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When I think of fatherhood, two images come immediately to mind.

The first is from a couple of summers ago. A few friends and I brought our families up to a cottage in Ontario's Muskoka. Saturday afternoon, all of us dads were down at the dock with our kids. The oldest was five, the youngest just coming up on one. My buddy was grabbing his son and heaving him into the water as high and far as he could go. The kid was whooping, the way kids do when they know they're close to danger but safe from it.

At one point, his mom came down and gently admonished her husband to be careful.

"I wouldn't do it if I knew he couldn't handle it," he said.

Watching that boy the rest of the weekend was incredible. He baited his own hook and then helped the other kids get their fishing rods sorted. He was the first to swim out to the floating dock. He led all the kids into the woods. There was no stopping his sense of adventure, although he was always willing to pause and help the younger kids when they needed him.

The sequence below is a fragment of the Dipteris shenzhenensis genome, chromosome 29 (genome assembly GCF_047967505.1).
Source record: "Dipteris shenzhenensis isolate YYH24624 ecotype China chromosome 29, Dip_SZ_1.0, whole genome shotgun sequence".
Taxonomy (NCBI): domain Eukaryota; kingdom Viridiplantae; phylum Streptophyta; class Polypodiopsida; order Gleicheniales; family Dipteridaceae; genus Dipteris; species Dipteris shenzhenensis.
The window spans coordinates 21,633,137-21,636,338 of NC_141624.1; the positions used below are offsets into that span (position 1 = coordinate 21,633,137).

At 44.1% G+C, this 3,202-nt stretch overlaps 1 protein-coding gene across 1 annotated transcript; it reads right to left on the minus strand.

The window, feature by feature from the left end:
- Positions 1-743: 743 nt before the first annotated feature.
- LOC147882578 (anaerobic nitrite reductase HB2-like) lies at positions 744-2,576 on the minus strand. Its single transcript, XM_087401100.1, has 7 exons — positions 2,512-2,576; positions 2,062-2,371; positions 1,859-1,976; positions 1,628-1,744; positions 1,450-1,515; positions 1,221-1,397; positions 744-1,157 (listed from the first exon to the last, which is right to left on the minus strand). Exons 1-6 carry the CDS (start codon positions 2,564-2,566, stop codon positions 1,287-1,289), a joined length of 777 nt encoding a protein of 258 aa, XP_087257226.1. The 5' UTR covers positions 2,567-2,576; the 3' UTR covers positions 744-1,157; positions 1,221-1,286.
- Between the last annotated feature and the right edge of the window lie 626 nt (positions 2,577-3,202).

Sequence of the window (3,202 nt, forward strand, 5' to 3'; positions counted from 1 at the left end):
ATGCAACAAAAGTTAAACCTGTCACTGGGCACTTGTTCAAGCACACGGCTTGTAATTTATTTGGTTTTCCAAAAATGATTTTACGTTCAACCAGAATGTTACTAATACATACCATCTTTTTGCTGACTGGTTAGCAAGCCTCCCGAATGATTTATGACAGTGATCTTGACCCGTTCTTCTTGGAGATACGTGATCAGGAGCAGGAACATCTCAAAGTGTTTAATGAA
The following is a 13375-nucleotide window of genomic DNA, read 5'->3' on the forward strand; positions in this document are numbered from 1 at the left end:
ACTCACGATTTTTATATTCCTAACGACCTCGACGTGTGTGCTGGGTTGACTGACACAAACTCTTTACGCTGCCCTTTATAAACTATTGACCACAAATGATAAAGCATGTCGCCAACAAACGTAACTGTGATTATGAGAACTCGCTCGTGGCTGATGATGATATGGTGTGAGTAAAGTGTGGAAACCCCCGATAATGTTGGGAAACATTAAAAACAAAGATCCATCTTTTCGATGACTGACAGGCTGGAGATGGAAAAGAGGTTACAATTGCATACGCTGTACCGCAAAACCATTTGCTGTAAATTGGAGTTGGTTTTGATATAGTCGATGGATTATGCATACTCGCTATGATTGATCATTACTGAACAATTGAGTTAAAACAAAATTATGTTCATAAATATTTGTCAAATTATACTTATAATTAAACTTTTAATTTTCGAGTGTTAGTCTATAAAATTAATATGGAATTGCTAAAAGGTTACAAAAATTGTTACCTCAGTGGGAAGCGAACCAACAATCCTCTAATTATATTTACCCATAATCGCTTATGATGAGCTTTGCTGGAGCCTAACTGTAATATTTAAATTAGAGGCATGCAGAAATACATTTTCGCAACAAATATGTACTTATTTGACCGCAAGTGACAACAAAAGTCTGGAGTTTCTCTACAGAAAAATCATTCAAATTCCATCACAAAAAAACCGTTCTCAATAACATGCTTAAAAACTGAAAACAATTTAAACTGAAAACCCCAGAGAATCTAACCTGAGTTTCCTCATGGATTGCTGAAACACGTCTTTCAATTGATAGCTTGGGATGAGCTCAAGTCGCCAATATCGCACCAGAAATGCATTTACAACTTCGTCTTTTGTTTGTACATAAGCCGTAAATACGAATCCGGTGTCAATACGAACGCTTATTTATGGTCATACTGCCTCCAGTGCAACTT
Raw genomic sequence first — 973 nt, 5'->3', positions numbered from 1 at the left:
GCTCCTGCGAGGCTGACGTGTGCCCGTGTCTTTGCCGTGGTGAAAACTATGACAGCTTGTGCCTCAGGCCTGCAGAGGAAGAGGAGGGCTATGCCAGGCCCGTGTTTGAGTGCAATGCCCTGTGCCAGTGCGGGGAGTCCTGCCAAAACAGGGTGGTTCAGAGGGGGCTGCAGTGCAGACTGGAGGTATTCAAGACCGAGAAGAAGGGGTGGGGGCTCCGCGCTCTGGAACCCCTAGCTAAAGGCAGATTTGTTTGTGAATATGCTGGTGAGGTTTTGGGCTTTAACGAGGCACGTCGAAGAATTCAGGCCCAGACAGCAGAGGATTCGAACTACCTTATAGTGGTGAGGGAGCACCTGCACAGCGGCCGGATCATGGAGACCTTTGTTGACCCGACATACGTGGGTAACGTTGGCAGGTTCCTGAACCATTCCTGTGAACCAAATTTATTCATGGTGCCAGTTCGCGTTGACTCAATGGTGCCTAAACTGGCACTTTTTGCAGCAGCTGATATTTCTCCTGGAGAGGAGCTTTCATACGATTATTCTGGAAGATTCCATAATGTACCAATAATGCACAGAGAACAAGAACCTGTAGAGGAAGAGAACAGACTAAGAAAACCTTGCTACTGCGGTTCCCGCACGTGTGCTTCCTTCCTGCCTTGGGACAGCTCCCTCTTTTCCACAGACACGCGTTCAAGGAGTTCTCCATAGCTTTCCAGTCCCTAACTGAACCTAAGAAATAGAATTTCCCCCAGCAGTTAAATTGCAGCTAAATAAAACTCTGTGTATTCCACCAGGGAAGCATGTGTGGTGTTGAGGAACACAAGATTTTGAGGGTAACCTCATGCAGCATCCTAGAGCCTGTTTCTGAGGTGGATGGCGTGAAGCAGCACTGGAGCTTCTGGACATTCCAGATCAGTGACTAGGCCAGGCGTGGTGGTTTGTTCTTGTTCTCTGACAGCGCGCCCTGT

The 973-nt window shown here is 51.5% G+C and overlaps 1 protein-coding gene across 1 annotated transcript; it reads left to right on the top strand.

The other image is a depressing one I see at least once a week. My kids are five and two, so we spend a lot of time at the park. Every few days there's a dad pushing his kid on the swings with one hand and checking his smartphone with the other.

It's gift to be able to teach someone to take risks, to not be afraid. All the dads I admire and look to as role models, my own included, do that in spades.